At age sixteen, I wanted nothing more than to leave my home in Utica, New York for some place, any place that would offer freedom and adventure. My parents, liberal, strongly Zionist Jews, were more than protective; the line between mothering and smothering, had become intolerable. Finally they agreed to send me to Israel to study Judaism and Hebrew with our rabbi’s perfectly well behaved and obedient daughter Miriam. I was sixteen-years-old and it was the summer of 1982.
Other than the blue-and-white tin Jewish National Fund sedakah box my family kept in the kitchen and the money we gave to plant trees in Israel, all I knew was that after the Holocaust, the Jews found a land without a people for a people without a land and made the desert bloom. In retrospect, the sedakah box and the tree planting were a very smart way to create Jewish attachment to Israel. We saw the box every day in the kitchen and were reminded that Israel and our fate were the same. Planting trees was also brilliant, reinforcing the idea that Palestine was a barren land before the Jews arrived.
On February 6, Israel’s “Law for the Protection of Literature and Authors in Israel” went into effect, having been passed by the Knesset last July 31. The title alone should puzzle and worry freedom-loving people. Other than protect the freedom of expression, how does a government “protect literature” in a society where consumers have no restrictions on what they read? Why do Israeli authors need protection that is specifically different from that of other citizens and professionals? Why does the government of Israel, which ranks among the top 5 countries in the world for titles published per capita, need to “fix” a literary situation that is… pretty good as it is? Does any free society, especially that of the People of the Book, need a law to promote literature and protect authors? Or must we protect ourselves from the “protection” of cultural elites? What problem did this law supposedly correct?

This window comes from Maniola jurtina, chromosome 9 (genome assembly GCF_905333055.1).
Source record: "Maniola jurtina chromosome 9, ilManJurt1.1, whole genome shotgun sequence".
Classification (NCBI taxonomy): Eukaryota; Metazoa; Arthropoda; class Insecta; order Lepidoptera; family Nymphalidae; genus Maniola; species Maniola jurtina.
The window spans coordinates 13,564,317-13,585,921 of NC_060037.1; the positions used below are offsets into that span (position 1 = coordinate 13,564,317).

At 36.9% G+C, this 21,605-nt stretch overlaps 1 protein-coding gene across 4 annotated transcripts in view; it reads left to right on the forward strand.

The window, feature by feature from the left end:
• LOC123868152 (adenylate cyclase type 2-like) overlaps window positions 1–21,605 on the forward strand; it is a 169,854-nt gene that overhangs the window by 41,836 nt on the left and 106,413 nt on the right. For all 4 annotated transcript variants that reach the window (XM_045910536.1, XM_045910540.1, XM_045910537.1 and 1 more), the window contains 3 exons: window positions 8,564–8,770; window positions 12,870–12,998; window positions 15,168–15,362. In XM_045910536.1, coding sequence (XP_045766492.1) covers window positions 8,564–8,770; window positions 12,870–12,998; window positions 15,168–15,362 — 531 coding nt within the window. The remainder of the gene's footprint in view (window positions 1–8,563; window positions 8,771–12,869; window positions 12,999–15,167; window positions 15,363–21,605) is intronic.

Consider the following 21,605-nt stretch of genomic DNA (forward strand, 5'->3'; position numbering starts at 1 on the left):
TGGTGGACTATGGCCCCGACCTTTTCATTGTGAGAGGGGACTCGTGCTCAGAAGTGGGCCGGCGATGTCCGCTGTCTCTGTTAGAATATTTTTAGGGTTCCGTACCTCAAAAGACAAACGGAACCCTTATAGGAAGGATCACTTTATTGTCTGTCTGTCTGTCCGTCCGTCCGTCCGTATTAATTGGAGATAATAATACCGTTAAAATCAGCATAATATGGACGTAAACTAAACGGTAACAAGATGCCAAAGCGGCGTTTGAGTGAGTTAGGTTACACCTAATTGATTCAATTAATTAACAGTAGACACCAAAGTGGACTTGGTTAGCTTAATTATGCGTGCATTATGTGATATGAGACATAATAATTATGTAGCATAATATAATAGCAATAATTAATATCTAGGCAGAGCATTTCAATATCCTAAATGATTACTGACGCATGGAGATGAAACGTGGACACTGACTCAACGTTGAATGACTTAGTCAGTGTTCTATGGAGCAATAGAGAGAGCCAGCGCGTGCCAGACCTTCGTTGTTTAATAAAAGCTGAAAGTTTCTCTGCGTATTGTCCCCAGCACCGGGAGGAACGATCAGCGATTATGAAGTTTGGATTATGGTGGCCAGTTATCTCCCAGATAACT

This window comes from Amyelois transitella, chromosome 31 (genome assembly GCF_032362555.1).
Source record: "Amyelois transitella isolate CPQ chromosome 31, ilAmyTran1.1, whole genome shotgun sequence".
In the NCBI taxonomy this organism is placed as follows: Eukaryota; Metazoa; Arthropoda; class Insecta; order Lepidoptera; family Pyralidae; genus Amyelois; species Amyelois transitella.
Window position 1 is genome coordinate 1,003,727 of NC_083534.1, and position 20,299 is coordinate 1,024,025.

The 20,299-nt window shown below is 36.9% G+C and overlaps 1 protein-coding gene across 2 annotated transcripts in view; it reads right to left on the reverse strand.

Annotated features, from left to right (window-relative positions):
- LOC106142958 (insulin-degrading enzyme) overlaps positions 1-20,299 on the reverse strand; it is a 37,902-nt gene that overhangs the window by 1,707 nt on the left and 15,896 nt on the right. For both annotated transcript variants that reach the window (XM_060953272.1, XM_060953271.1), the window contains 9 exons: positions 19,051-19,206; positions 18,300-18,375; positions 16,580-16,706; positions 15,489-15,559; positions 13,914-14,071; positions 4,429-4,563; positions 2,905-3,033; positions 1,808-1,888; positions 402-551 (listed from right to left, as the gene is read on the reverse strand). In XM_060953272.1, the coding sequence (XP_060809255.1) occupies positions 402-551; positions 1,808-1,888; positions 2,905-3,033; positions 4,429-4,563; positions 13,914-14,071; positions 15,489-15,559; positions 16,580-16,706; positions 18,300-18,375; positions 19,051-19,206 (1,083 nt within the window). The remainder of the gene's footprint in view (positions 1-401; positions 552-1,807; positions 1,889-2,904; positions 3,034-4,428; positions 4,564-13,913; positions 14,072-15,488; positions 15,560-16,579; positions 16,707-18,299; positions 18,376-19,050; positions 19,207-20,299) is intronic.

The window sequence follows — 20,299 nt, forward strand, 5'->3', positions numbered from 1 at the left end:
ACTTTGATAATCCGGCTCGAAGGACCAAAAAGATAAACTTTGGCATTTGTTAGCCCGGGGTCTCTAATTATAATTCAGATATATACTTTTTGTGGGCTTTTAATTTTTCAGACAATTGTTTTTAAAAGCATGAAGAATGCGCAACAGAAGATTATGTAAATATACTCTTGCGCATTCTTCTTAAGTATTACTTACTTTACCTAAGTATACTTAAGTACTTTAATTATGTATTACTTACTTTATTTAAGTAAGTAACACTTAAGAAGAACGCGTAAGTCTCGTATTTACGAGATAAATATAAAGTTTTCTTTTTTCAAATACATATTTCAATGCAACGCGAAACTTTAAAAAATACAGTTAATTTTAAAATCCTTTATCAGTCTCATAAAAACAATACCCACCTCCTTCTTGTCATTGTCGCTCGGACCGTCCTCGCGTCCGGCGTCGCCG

Modern Language Association approves contentious resolution censuring Israel for ‘denials of entry to the West Bank by U.S. […]
‘The Almond Tree’ offers much optimism in spite of the violence, mayhem and melee and speaks to each of its readers through its lucid narrative and easy to follow plot and storyline, says Monica Arora in this review for Kitaab.
The bewitching debut novel ‘The Almond Tree’ of the Jewish American author Michelle Cohen Corasanti, a Jewish American is a busy story. Buzzing as it is with its dozen odd characters, mostly members of Ahmed’s family, his friends and mentors, who is the narrator of this saga, this is a heart wrenching account of misery, resilience, hope and the indefatigable human spirit and family bonding. Right from the first chapter when an innocent young child loses her life to the cruelty of landmines in terror stricken Israel, the reader gets a taste of the intensity and grimness of this sordid account woven around the intricacies of the decades-old Israel-Palestine conflict.
What interest would the prime minister of Israel, a man frequently critical of Iran, have in the Twitter […]